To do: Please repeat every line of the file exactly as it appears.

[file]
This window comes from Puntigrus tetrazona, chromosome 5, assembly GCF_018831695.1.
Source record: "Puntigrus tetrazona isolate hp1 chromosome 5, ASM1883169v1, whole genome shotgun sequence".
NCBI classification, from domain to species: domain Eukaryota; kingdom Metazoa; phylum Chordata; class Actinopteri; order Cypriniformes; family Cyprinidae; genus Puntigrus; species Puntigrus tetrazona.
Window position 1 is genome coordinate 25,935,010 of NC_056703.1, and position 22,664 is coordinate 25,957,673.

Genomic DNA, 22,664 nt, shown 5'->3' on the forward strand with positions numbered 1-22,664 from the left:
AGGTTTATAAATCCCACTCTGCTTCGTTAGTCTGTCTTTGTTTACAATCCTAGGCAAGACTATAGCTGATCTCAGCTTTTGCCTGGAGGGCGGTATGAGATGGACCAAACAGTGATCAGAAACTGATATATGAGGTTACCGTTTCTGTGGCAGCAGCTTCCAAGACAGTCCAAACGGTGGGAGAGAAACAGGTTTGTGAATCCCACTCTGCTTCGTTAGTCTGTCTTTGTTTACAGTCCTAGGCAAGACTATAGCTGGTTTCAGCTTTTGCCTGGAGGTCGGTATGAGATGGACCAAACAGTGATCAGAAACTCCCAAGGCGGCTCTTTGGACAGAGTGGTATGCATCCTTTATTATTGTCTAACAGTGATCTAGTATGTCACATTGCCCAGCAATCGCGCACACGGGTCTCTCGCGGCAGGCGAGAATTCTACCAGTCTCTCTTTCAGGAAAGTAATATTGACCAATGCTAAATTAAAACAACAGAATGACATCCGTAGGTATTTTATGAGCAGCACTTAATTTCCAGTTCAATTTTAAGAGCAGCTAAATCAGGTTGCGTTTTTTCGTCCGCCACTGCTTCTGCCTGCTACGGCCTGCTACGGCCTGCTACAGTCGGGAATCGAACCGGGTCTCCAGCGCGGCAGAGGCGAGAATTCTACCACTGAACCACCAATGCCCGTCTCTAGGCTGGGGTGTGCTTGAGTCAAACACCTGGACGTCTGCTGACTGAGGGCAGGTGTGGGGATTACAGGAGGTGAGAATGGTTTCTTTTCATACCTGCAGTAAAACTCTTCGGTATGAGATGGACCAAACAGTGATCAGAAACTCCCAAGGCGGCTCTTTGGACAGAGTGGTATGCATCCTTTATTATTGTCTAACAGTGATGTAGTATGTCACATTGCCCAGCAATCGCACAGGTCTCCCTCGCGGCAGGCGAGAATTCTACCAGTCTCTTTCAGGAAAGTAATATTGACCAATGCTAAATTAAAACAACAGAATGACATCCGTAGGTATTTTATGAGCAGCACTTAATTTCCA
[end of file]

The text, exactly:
This window comes from Puntigrus tetrazona, chromosome 5, assembly GCF_018831695.1.
Source record: "Puntigrus tetrazona isolate hp1 chromosome 5, ASM1883169v1, whole genome shotgun sequence".
NCBI classification, from domain to species: domain Eukaryota; kingdom Metazoa; phylum Chordata; class Actinopteri; order Cypriniformes; family Cyprinidae; genus Puntigrus; species Puntigrus tetrazona.
Window position 1 is genome coordinate 25,935,010 of NC_056703.1, and position 22,664 is coordinate 25,957,673.

Genomic DNA, 22,664 nt, shown 5'->3' on the forward strand with positions numbered 1-22,664 from the left:
AGGTTTATAAATCCCACTCTGCTTCGTTAGTCTGTCTTTGTTTACAATCCTAGGCAAGACTATAGCTGATCTCAGCTTTTGCCTGGAGGGCGGTATGAGATGGACCAAACAGTGATCAGAAACTGATATATGAGGTTACCGTTTCTGTGGCAGCAGCTTCCAAGACAGTCCAAACGGTGGGAGAGAAACAGGTTTGTGAATCCCACTCTGCTTCGTTAGTCTGTCTTTGTTTACAGTCCTAGGCAAGACTATAGCTGGTTTCAGCTTTTGCCTGGAGGTCGGTATGAGATGGACCAAACAGTGATCAGAAACTCCCAAGGCGGCTCTTTGGACAGAGTGGTATGCATCCTTTATTATTGTCTAACAGTGATCTAGTATGTCACATTGCCCAGCAATCGCGCACACGGGTCTCTCGCGGCAGGCGAGAATTCTACCAGTCTCTCTTTCAGGAAAGTAATATTGACCAATGCTAAATTAAAACAACAGAATGACATCCGTAGGTATTTTATGAGCAGCACTTAATTTCCAGTTCAATTTTAAGAGCAGCTAAATCAGGTTGCGTTTTTTCGTCCGCCACTGCTTCTGCCTGCTACGGCCTGCTACGGCCTGCTACAGTCGGGAATCGAACCGGGTCTCCAGCGCGGCAGAGGCGAGAATTCTACCACTGAACCACCAATGCCCGTCTCTAGGCTGGGGTGTGCTTGAGTCAAACACCTGGACGTCTGCTGACTGAGGGCAGGTGTGGGGATTACAGGAGGTGAGAATGGTTTCTTTTCATACCTGCAGTAAAACTCTTCGGTATGAGATGGACCAAACAGTGATCAGAAACTCCCAAGGCGGCTCTTTGGACAGAGTGGTATGCATCCTTTATTATTGTCTAACAGTGATGTAGTATGTCACATTGCCCAGCAATCGCACAGGTCTCCCTCGCGGCAGGCGAGAATTCTACCAGTCTCTTTCAGGAAAGTAATATTGACCAATGCTAAATTAAAACAACAGAATGACATCCGTAGGTATTTTATGAGCAGCACTTAATTTCCA